Wednesday, March 02, 2011

A Weekend in Brussels

After attending the the Seminar on Self-Repairing Programs at Schloss Dagstuhl in Germany, I spent Valentine's Day weekend in Brussels with my friend Kate. (Photo album here.)

Three nights is intense for seeing a city, but Brussels was well-suited for our style of whirlwind tourism. Not only did Brussels live up to Belgium's reputation of having the best chocolate, mussels, fries, and beer in the world, but it proved to be an amazing destination both for seeing old buildings and for dancing. The trip was also linguistically fascinating: there is a mix of French and Flemish spoken in Belgium*. Our Brussels trip was made more great by two accidental brilliant decisions we made.

The first brilliant decision we made was booking the first two nights at the Hostel Grand Place, a charming (read: tiny) hostel just 20 meters away from Grand Place, Belgium's historic city center. Though it was difficult to find at first, it was impossible to fail at tourism after walking out the door. After a confusing 30 minutes of getting completely lost trying to arrive there from the Central Station (nobody in Brussels knows how to get anywhere, including a cab driver who charge me 10 Euros and dropped me off after two blocks because I was "almost there"), I finally reunited with Kate at the hostel. We had a lovely dinner at the Roi d'Espagne**, where I enjoyed a heavy meal of endives covered with ham covered with cheese and we both enjoyed Jupiler beer and cassis wine. Grand Place turned out to be close to most things our guide book said was good, including the famous Delirium Cafe, which is in an obscure "impasse" (alley) with several other bars. En route to Delirium we again got extremely lost and encountered many geographically clueless Belgians, but we did accidentally see many key Brussels sights (such as the Brussels icon Manneken Pis) along the way. We ended the night by consuming frites with hot chili and aioli sauce. Apparently three-quarters the way through I exclaimed, "It just hit me how amazing these are."

Kate and I spent most of Saturday in Bruges, which is an hour by train and which our guide book told us is the "Venice of the north." It may be more like the "Disneyland of the north" given how touristy and insanely picturesque it is: at every corner there is a medieval monastery or some canal with random beautiful buildings. Apparently Bruges is so well-preserved because there was an economic downturn after the Middle Ages that caused it to be abandoned until fairly recently. We spent the day walking the streets of Bruges, taking breaks only to eat waffles and enjoy mussels (though we had 3-5 failed dinner attempts due to it being Valentine's Day weekend and Bruges being the most romantic destination in the world). At some point we even randomly stumbled upon the windmills of Bruges and clutched each other with joy and wonder. (We also wandered into the English convent and met a nun.) We ended our Bruges adventure by purchasing chocolate (Leonidas, which turned out to only be fourth best) and lace (for which Bruges is known). Despite the fact that there are so many tourists, Bruges seems authentic and thus worth visiting.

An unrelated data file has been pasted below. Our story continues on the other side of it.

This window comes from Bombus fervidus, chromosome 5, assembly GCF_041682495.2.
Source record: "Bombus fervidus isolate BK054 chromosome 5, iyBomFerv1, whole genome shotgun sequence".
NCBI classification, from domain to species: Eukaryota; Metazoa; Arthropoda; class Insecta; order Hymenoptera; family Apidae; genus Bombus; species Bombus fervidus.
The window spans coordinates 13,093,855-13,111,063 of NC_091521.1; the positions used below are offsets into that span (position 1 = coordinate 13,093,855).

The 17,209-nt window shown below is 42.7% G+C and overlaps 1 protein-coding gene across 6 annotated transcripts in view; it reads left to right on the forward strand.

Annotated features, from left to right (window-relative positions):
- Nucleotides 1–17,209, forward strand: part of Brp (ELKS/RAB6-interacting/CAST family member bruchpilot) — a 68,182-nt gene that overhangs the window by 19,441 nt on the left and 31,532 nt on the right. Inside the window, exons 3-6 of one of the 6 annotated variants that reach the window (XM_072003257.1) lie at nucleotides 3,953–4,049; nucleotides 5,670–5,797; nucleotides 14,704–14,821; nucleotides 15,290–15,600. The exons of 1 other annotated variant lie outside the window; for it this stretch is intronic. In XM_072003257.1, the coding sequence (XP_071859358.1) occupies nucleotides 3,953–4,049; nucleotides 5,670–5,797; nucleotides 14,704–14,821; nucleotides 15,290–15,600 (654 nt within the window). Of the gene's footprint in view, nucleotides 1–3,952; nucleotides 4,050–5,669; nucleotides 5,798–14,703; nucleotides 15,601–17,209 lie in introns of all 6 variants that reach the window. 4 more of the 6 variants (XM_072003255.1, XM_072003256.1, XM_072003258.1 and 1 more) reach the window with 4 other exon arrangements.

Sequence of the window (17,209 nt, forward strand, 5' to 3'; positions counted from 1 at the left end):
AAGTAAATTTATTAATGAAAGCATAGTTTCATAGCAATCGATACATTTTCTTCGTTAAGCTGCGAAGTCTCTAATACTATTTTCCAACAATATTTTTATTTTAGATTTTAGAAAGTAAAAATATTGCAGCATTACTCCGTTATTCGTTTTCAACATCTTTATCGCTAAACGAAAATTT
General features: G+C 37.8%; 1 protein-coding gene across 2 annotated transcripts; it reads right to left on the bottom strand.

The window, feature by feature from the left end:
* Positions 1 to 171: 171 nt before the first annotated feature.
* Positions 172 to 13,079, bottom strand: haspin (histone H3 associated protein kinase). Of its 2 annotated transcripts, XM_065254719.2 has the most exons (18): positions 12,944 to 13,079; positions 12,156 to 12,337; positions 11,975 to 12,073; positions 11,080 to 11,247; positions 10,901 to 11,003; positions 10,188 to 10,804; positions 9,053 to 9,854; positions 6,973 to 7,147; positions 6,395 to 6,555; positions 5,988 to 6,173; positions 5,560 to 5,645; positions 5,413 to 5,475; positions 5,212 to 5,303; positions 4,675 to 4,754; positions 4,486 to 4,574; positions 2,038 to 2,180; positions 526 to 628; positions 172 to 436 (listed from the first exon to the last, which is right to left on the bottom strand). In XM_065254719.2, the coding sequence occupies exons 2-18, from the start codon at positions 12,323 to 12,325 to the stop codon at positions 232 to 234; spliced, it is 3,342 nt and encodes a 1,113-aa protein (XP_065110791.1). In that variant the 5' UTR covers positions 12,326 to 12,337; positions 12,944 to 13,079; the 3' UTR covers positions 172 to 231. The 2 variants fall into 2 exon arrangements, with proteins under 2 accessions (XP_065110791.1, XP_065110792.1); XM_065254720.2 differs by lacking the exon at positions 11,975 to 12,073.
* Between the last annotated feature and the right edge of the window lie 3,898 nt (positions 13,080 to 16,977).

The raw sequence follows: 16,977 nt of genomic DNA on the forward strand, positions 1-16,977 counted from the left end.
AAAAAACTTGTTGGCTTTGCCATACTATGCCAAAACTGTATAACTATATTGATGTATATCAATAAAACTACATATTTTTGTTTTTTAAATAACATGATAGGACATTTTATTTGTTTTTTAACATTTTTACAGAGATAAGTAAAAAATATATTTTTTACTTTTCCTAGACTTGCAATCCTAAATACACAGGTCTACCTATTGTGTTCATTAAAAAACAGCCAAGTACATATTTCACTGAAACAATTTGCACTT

Saturday night we ventured into the Marolles neighborhood to Fuse, a happening two-story nightclub with excellent electronic and house music. Brussels is quite the place to party: people seem to have good taste in music, men dance (and groups of men will go dancing just to enjoy the music, it seems), and people stay out late. Kate and I felt like we were ending the night early at 3am. Indeed, we later learned that when Fuse closes at 7am people continue dancing the morning away at an after-hours club until 2pm.

Sunday we learned of the brilliance of our second accidental decision of booking the hostel too late to extend it a third night. The consequence of this was that on Sunday we stayed with Julien, a charming (read: fun and hospitable) Belgian friend-of-a-friend. Julien took it upon himself to give us a "real" tour of Brussels and taught us that Delirium is touristy and that Marcolini (not Leonidas, as the guide book tells us) is actually the best Belgian chocolate. We learned that the real way to consume waffles is while walking on the street and that Brussels is a city of people who mean serious business. Julien also introduced me to cherry beer, which is one of humankind's more impressive inventions.

Valentine's Day morning we said goodbye over a decadent breakfast of speculoos biscuits and parted ways. What a weekend.

* Flemish is mostly spoken in the north (Flanders) and French is mostly spoken in the south. Street signs in Brussels have two names, which can become rather confusing if you are not French/Flemish bilingual. Something really interesting is that some advertisements are solely in Flemish. Julien tells us this is because Flemish is the language associated with more wealth.
** The guide book said this was the best place to have a beer in Grand Place and that it would be difficult to get a table. Both of these statements did not seem entirely accurate. This trip showed me how little guide books are to be trusted.

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